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This heavy-duty knife was typical of utility blades of the Middle Ages. That is: thick, heavy and almost wielding like a short sword. Although of good use for lopping off branches, slaughtering animals and even cutting a furrow, we must however presume these hefty sword-like knives were mainly self defence weapons for the common man. Throughout Europe, bears, wild boar and wolves still roamed, and a three-inch-blade didn't really make much impact against a small pack of ravenous wolves. Human enemies were also of concern - there was little a group of villagers could do against a large band of armour clad enemy warriors passing through who decided to help themselves to grain, livestock or whatever - but of greater concern were bandits and pirates that could appear without warning. These marauders would not appear in great numbers. and would invariably disappear before local troops could be summoned. We all know of the Vikings, but almost forgotten today are the Muslim Barbary pirates who engaged in Razzias, raids on European coastal towns and villages, mainly in Italy, France, Spain, and Portugal, but also in the British Isles, the Netherlands and as far away as Iceland. The main purpose of their attacks was to capture Christian slaves for the Ottoman slave trade as well as the general Muslim slavery market in North Africa and the Middle East. Over a period of 500 years, up until about 1600, it's been estimated that over a million Europeans were kidnapped. Yes indeed ... a common man needed a BIG knife at his side.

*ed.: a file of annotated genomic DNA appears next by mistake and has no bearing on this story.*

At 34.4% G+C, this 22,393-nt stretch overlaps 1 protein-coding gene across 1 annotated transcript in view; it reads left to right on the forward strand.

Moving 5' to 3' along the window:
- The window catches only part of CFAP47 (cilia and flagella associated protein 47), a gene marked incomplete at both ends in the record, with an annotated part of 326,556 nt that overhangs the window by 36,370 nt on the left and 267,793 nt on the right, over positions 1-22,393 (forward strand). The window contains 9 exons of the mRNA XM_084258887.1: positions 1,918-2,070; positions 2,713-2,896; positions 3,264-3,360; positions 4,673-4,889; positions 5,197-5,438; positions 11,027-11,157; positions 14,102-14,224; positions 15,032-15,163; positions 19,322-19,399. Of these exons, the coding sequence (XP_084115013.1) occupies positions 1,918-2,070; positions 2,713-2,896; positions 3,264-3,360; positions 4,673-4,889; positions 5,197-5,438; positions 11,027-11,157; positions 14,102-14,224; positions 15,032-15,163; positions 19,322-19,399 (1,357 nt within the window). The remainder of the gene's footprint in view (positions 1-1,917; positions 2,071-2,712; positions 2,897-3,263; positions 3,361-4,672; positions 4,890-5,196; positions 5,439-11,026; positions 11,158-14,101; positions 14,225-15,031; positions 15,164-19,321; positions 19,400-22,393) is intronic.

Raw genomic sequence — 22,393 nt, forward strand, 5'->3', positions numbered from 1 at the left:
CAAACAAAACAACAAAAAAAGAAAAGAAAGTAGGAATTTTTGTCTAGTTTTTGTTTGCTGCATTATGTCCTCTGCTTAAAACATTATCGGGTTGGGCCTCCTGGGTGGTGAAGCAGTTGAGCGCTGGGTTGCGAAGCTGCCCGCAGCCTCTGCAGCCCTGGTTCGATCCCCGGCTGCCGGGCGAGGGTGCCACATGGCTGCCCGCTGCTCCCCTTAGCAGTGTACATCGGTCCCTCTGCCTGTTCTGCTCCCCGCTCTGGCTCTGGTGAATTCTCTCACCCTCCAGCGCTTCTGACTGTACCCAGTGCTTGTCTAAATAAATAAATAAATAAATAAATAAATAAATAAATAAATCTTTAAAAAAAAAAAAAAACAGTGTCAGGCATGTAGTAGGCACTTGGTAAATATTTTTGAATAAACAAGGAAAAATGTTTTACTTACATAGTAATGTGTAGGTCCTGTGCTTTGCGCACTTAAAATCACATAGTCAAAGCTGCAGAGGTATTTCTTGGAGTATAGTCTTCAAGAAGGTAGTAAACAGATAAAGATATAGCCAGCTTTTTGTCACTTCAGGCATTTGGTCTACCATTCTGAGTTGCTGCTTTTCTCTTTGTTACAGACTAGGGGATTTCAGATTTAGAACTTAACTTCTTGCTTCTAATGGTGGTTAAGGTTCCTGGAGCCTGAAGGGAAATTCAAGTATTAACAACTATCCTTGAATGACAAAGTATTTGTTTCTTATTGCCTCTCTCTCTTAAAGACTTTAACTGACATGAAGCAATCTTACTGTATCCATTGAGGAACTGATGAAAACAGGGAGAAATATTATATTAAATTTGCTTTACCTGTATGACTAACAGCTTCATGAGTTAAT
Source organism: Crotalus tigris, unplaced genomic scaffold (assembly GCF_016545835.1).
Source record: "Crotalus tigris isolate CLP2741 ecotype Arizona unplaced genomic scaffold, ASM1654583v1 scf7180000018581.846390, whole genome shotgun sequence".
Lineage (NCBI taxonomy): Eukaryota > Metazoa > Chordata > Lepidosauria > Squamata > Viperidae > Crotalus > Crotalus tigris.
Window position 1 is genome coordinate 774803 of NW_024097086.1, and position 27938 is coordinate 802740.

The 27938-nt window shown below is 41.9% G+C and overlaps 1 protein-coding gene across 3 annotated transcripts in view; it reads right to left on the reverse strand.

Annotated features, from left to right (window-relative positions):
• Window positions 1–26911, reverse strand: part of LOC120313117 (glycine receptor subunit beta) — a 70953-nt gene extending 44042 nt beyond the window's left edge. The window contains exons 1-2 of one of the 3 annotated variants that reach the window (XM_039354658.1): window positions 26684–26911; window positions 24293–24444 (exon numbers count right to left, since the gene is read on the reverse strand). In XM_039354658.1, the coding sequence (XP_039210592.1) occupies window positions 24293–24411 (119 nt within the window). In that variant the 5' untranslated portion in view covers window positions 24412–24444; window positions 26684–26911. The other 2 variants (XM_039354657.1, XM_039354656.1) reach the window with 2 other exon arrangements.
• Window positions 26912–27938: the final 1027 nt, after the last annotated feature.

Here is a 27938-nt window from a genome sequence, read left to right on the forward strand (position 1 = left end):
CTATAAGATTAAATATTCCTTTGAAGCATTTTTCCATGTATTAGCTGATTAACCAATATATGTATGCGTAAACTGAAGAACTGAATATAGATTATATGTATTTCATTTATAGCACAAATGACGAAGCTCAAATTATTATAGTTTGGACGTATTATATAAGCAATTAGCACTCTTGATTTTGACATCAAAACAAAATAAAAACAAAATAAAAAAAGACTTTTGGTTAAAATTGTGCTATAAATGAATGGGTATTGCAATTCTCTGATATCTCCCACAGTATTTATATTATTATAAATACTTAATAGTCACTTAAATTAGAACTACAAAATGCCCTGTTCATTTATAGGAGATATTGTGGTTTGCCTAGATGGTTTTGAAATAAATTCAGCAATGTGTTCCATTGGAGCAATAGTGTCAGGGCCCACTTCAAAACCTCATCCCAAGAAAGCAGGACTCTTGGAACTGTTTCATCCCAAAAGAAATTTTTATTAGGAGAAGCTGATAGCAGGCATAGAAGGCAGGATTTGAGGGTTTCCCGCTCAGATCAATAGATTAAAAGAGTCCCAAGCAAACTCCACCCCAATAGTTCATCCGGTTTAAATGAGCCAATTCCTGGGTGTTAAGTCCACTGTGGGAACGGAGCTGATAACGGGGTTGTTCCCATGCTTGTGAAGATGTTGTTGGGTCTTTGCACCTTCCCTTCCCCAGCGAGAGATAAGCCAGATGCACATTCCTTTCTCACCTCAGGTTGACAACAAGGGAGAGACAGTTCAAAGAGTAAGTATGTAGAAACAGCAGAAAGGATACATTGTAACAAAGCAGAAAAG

This knife is very sold, EN45 steel, full tang - sharp and functional. Its seax-style design would not have seemed unfamiliar to anybody of that era. It weighs half a kilo and comes with a beautiful sturdy leather sheath. Its overall length is 43.5 cm., the blade being 29.3 cm long and 5.2 cm wide at its base.